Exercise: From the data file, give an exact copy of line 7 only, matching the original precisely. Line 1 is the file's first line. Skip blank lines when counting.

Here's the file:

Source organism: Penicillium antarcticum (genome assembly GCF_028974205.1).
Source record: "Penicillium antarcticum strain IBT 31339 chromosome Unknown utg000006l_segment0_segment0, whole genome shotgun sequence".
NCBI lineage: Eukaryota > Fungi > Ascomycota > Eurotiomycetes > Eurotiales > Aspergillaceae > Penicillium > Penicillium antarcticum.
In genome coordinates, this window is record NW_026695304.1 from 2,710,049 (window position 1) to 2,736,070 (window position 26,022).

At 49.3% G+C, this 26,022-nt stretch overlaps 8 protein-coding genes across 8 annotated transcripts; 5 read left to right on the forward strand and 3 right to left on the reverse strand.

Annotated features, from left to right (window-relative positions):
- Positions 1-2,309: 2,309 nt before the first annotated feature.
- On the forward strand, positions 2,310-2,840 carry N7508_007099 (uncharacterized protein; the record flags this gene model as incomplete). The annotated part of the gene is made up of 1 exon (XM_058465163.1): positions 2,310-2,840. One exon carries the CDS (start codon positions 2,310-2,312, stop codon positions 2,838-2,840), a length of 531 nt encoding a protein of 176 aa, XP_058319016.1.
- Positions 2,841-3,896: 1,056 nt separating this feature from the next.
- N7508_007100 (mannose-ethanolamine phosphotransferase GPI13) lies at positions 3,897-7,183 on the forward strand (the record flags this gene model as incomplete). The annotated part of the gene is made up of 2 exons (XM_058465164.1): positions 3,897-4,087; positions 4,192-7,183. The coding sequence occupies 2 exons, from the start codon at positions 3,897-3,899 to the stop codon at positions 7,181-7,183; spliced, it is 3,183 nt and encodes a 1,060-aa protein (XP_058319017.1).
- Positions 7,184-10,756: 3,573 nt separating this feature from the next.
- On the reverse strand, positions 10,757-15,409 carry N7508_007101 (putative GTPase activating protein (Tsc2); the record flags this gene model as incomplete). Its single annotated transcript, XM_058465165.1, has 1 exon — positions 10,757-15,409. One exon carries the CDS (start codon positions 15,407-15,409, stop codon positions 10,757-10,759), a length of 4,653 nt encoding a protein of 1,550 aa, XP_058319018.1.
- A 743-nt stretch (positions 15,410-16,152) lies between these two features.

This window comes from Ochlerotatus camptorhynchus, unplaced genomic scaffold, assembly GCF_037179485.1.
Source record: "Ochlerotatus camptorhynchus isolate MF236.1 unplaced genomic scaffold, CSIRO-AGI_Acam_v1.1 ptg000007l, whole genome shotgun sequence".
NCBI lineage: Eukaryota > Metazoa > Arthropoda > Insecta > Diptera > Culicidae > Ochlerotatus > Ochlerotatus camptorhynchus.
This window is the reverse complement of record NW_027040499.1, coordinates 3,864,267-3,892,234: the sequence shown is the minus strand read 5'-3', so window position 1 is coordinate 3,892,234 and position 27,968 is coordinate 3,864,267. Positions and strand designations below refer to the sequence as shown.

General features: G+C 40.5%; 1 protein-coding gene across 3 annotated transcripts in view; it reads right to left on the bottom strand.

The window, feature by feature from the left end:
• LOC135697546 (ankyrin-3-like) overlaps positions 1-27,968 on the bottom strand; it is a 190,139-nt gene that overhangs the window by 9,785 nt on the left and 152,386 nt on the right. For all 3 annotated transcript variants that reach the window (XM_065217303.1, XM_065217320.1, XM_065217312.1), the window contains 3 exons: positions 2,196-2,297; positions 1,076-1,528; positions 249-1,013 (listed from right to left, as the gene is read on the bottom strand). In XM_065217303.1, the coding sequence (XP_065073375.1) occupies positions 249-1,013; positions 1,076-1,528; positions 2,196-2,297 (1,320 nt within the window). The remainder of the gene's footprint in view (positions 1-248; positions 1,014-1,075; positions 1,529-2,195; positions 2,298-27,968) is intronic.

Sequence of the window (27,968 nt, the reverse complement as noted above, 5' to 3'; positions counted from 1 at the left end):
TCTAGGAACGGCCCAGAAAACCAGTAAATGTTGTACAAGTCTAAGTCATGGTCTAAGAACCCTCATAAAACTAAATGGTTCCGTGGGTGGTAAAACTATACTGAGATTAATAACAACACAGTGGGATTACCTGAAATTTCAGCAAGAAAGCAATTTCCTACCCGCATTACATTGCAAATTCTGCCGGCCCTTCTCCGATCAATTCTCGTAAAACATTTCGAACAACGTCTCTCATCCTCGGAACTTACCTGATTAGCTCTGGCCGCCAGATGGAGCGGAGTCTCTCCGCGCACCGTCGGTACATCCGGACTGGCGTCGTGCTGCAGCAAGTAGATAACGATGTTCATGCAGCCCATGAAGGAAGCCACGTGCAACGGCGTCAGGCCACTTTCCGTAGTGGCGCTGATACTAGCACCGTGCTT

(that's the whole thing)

- Positions 1-2,309: 2,309 nt before the first annotated feature.